The frontman is a patient, thoughtful presence, which is reflected in Low’s music. Delicate, repetitive guitar lines weave in and out of the lush harmonies provided by Sparhawk and his wife, Low drummer Mimi Parker. There’s one word (well, not an actual word) that never fails to get his back up, though — Slowcore, the term invented by lazy journalists to define Low’s ponderous pace. Reasonably, Sparhawk asserts that “no band would willingly let their music be nailed down to such an obscure phrase like that”, and has always retaliated against the label. Today though, he seems to perform an unlikely U-turn on the matter.
“Maybe I should just embrace it!” he says. “It could be a great thing. It did start off as a tongue-in-cheek thing, before journalists started using it in every review and it unfortunately started to grow.”
Other than this, Sparhawk, Parker and bassist Steve Garrington have reason to be grateful for the press as Low have always been, as they say, a critic’s band. As Sparhawk remarks, with evident pride: “Most of the time we get good reviews.” No more so than for their latest effort, The Invisible Way, Low’s tenth album released earlier this year. Produced by fellow Nineties alt-rock icon Jeff Tweedy, from Wilco, the record sees Parker take on more vocal duties than ever before; Sparhawk claims that “one day we’d like to make an album where she sings all the songs. That would be awesome”.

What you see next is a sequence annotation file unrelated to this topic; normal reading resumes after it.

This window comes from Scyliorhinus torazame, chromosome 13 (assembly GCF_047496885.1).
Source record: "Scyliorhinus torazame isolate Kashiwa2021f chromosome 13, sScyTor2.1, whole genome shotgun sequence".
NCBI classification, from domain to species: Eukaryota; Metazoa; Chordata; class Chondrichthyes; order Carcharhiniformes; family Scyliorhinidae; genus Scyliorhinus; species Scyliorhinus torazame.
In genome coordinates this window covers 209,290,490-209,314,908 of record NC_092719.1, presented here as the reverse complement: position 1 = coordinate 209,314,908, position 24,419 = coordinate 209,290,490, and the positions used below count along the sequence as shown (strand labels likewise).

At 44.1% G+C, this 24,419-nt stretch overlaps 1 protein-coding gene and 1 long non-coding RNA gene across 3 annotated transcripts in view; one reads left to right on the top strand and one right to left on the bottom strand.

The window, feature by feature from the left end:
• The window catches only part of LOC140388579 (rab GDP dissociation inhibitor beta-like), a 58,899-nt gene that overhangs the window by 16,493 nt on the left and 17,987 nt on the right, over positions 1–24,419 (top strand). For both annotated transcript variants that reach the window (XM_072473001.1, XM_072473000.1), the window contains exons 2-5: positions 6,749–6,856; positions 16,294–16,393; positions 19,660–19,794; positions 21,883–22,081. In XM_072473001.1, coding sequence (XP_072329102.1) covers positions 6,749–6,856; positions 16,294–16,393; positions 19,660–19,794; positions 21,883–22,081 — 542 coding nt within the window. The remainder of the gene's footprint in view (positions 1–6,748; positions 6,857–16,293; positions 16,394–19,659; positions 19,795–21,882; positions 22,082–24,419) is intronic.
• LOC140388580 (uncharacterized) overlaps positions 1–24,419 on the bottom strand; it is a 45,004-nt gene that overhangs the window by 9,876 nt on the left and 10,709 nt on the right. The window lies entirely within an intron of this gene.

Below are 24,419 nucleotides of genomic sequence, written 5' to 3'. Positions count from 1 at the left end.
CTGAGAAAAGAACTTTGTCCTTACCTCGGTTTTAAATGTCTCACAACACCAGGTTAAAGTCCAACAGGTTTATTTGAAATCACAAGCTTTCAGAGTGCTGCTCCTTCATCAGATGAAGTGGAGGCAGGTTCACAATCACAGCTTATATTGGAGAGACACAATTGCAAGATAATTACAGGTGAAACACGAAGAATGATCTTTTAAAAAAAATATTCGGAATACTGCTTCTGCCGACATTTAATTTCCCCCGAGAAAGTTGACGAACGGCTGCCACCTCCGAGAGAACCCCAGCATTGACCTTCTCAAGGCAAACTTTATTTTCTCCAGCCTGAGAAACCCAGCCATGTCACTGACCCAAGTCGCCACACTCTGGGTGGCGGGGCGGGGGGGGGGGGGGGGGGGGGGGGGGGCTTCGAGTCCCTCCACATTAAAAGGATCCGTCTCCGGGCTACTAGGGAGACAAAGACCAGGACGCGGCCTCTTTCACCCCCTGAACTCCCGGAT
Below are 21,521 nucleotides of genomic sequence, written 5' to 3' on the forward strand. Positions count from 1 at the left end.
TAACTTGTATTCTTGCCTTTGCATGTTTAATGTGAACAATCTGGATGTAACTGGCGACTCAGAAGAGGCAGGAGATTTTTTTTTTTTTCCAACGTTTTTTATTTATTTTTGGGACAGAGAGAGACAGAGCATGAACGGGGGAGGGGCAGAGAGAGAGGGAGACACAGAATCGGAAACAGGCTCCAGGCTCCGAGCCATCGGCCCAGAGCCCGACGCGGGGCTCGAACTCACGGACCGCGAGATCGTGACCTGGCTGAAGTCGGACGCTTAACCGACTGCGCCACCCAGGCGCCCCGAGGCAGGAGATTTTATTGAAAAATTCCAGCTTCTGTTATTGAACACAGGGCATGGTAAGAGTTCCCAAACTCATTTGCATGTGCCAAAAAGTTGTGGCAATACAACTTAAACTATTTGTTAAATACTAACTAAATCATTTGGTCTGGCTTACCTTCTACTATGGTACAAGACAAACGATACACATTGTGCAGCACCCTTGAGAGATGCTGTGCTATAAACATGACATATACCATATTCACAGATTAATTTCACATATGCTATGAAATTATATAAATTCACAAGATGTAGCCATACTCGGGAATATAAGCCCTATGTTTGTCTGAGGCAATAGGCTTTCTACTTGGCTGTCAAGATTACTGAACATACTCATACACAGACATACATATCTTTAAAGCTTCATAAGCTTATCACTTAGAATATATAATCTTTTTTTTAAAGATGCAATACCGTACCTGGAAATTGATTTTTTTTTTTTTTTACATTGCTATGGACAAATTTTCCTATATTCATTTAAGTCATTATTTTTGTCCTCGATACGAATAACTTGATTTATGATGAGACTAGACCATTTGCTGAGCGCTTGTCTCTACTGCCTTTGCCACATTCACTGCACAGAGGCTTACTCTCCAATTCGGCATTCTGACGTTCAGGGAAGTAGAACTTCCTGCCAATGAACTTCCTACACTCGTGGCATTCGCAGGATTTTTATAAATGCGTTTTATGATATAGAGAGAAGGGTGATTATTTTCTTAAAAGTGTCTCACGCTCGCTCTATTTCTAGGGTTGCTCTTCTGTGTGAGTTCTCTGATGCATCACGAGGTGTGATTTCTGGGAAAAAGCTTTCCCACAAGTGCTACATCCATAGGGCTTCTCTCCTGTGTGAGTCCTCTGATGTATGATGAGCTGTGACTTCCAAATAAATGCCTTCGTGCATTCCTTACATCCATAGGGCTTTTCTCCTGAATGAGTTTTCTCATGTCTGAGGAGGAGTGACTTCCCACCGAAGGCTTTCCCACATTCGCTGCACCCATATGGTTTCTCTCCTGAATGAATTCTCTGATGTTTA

He adds, with a chuckle: “I have to face up to the fact that she sometimes just sounds better than me.” Do the couple need to practice synching their voices now, or after twenty years of performing together is it something that comes naturally?